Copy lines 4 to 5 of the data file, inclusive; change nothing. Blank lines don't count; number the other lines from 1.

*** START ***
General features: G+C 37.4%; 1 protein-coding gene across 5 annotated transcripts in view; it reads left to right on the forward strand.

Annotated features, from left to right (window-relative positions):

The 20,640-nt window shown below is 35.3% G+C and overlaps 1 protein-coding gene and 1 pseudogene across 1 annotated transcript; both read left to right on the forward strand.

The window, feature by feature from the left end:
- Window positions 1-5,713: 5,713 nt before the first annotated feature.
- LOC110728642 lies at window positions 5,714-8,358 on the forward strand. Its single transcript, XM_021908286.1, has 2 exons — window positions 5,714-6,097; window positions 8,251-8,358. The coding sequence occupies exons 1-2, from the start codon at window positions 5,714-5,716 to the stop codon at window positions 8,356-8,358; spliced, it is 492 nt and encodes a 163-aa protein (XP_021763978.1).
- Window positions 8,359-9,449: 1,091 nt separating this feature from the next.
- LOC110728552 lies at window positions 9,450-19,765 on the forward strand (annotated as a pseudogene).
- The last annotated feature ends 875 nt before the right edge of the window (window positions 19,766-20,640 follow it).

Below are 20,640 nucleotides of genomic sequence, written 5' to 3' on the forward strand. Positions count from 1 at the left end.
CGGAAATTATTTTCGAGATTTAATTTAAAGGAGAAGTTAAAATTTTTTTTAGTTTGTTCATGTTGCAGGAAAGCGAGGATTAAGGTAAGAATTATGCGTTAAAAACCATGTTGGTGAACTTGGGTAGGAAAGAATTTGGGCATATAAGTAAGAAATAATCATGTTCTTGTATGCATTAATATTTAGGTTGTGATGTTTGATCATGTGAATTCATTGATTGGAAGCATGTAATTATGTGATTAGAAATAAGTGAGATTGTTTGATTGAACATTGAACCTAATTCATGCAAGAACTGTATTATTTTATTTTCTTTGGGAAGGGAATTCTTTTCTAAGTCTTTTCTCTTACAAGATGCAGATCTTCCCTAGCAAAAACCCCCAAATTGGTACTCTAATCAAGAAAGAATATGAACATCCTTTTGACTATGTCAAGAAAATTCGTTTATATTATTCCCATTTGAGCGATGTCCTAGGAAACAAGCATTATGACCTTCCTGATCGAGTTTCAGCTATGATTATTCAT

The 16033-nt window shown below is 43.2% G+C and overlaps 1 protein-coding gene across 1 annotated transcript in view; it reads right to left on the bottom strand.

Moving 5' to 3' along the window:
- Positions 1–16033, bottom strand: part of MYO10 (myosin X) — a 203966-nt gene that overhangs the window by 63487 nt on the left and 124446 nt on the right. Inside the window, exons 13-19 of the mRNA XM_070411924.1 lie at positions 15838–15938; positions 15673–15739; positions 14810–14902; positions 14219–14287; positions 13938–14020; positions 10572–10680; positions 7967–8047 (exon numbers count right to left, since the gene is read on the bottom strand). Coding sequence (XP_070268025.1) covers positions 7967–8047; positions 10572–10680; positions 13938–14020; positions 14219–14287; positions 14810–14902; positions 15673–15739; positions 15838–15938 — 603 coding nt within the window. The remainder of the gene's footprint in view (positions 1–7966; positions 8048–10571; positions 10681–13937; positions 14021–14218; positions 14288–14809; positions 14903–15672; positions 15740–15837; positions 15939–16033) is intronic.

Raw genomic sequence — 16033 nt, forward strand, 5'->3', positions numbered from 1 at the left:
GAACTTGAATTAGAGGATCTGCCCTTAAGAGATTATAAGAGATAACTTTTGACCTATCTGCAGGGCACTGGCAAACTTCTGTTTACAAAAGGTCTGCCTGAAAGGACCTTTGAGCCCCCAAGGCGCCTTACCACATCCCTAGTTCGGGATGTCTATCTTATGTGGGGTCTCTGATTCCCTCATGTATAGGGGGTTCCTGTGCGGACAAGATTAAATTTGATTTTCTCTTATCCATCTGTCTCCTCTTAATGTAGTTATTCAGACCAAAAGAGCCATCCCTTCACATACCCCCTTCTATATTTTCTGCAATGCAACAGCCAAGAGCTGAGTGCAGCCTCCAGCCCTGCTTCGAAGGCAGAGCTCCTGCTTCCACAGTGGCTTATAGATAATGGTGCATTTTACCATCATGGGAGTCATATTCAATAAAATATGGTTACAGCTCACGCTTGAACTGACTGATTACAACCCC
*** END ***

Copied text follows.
The window, feature by feature from the left end:
- Window positions 1-5,713: 5,713 nt before the first annotated feature.